Kentucky’s Ivy League Town

By wmadministrator

In 1987, Murray landed on Rand McNally’s list of Best Places to Retire, thanks to a low cost of living, eclectic mix of arts and culture, welcoming hospitality, superb health care options, proximity to West Kentucky’s lakes playground and an award-winning institution of higher learning. Just nine miles from the Tennessee state line, this Jackson Purchase town claims a current resident base nearing 15,000 and enough intriguing attractions, annual festivals and outdoor activities to keep visitors as happily busy as they want to be.
Murray State University (MSU) is the community’s anchor.

“The fact that it’s here expands our cultural base and allows us to bring in a broad range of concerts and exhibits,” said Erin Carrico, event coordinator for the Murray Convention & Visitors Bureau. “It really puts us on the map.”

During the 1965-66 academic year, the commonwealth bestowed university status upon Murray State College. Now, for the 17th consecutive year, the institution has garnered U.S. News and World Report’s vote as one of the top public universities in the country, earning its hallowed halls the nickname of “the Public Ivy League.” Today, MSU boasts a current student population of 10,000-plus and a respected veterinary diagnostic center.

Housed in MSU’s first permanent structure, the 1924 Wrather West Kentucky Museum is on the National Register of Historic Places and serves a twofold purpose.

“It’s a kind of schizophrenic building,” laughed Manager Kate Reeves. “One minute it’s a historic building, a real broad-spectrum Jackson Purchase museum, and the next, it’s a performance venue, complete with an auditorium with beautiful stained glass windows.”

The wonders within its classic brick edifice are myriad, including the gold records of MSU alum Jerry Crutchfield, head of Capitol Records for 50 years; movie posters from Hollywood’s Golden Age and an autographed photo of Clark Gable from Hollywood character actor and MSU grad Hal Riddle; WWII and Civil War history; the story of Gold Leaf tobacco, once Calloway County’s mainstay; and MSU photos from times gone by.

From Feb. 28 through Apr. 18, 2009, the museum will host a traveling Smithsonian Museum exhibit, “Between Fences,” a treatise on what fences have meant to this country.

Another campus must-see is the Department of Art’s Clara M. Eagle Gallery. Highlights from 1,300 artworks in its permanent collection hang alongside regularly changing exhibits.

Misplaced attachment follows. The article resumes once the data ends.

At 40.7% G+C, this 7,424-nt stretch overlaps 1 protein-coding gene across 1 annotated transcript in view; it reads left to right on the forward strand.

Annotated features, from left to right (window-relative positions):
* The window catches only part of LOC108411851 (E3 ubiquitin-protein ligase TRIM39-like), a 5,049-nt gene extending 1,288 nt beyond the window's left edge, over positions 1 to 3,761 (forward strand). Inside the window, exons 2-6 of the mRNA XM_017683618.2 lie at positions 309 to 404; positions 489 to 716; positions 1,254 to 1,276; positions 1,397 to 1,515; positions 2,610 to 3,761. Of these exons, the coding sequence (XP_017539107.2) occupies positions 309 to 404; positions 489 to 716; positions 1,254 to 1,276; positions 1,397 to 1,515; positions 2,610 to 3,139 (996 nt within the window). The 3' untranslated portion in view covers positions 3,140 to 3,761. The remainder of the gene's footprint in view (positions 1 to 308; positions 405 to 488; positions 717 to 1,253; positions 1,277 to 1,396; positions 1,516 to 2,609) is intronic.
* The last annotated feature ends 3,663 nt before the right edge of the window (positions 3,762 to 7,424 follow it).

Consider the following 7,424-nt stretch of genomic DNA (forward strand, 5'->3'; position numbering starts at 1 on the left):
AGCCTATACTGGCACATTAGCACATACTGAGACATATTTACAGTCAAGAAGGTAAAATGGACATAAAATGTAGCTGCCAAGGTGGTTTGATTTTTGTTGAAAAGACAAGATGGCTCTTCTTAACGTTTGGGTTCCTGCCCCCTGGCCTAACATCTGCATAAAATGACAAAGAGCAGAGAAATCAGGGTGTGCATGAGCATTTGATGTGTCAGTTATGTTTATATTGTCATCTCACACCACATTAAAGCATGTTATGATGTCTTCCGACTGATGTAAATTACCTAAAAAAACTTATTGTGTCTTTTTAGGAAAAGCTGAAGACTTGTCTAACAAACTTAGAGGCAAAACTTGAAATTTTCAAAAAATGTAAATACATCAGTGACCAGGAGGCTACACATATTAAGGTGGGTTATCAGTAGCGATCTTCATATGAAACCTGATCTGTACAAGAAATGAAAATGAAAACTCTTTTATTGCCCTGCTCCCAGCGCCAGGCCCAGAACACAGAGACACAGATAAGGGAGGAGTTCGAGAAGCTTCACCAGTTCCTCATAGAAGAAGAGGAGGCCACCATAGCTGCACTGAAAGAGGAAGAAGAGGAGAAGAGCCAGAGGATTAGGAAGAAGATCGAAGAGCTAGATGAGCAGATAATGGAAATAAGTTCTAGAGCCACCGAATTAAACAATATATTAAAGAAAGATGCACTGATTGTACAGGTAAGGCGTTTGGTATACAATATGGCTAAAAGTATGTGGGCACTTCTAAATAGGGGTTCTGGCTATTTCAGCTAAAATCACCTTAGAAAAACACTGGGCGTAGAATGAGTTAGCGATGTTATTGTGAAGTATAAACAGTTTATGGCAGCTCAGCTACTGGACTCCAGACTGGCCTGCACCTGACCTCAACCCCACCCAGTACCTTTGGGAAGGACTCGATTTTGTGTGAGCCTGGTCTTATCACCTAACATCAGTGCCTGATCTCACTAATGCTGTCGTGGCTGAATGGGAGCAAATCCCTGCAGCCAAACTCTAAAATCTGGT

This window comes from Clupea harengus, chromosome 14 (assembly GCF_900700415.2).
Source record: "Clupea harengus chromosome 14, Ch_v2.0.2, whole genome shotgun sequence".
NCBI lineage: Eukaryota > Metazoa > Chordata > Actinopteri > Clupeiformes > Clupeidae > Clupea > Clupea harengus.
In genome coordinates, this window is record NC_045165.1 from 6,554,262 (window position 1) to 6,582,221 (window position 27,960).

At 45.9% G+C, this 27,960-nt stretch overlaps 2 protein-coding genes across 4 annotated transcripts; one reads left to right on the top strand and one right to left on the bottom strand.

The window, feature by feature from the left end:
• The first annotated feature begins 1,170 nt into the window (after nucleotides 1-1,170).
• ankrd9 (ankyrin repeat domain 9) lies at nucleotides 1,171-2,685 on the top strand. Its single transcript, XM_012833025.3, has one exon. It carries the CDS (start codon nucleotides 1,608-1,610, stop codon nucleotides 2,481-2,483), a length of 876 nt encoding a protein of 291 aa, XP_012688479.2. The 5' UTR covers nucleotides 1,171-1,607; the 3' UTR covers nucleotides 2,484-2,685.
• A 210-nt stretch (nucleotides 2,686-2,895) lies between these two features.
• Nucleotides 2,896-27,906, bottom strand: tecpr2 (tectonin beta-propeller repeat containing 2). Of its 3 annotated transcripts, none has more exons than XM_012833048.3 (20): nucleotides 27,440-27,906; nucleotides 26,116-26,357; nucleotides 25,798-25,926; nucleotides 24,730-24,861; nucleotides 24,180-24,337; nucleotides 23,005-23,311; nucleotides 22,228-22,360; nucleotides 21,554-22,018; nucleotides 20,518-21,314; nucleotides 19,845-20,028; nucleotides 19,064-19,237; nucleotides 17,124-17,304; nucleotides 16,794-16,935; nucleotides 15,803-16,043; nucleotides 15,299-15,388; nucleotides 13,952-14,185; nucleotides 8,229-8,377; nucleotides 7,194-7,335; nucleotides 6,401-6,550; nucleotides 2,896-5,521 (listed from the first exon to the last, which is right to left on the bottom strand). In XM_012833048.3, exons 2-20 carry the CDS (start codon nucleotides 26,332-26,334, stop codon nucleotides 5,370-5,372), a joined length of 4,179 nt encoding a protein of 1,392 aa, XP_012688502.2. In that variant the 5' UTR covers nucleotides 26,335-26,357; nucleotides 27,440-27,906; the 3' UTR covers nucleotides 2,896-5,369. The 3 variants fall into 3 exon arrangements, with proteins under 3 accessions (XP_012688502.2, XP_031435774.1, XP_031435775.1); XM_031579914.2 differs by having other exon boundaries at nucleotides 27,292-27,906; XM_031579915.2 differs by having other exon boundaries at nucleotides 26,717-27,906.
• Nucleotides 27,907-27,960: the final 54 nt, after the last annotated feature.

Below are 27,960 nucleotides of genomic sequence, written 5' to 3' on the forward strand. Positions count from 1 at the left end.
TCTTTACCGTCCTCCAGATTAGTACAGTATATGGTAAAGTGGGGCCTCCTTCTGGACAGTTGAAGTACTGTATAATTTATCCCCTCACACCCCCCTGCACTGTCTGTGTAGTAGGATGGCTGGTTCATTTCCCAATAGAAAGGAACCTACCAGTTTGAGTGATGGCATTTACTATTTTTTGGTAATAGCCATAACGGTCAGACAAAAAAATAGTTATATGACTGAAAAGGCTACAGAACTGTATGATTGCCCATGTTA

Another cultural venue is the town’s 142-seat Playhouse in the Park, with year-round Broadway shows, musicals and children’s plays changing monthly. In keeping with Murray’s go-all-out-for-the-holidays spirit, “A Christmas Story” will run during December, while downtown will transform into Dickens Square.

“Our major tourist attractions are our festivals, and they’re a great reason to leave the Interstate,” said Carrico.

Try to hit all of the town’s celebrations, and you’ll be keeping those back roads hot.

Each weekend, spring through fall, Murray Main Street hosts a Saturday Market for local produce, handmade crafts and yummy baked goods. In the summertime, a three-day Fourth of July Freedom Fest rocks with live music, kids’ activities and “monster” fireworks.

At the same time, you’ll want to bib up for “Squealin’ on the Square”, a Kansas City Barbecue-sanctioned cook-off. In 2008, six of the top 10 national competitors cooked for hefty monetary prizes. Visitors, of course, can sample the luscious entries.

Fall offerings include an Ice Cream Festival, the Western Kentucky Highland Festival and the Hazel Celebration.

Known as an antique collector’s paradise, the village of Hazel, just east of Murray, rolls back the clock for a day of sippin’ milkshakes at an old-fashioned soda fountain, indulging in a ladies’ luncheon at the Magnolia Tea Room and taking in a swap meet and car show.

Come November, Murray honors a different sort of tradition during the West Kentucky Fiddle Festival.

The world-renowned Del McCoury Band opens on Friday night, Nov. 7, with Saturday competitions to include mandolin, guitar, junior fiddler and peewee fiddler, and jam sessions galore. Anyone may attend and listen.

Find out more at www.tourmurray.com or (800) 651-1603, and go west!

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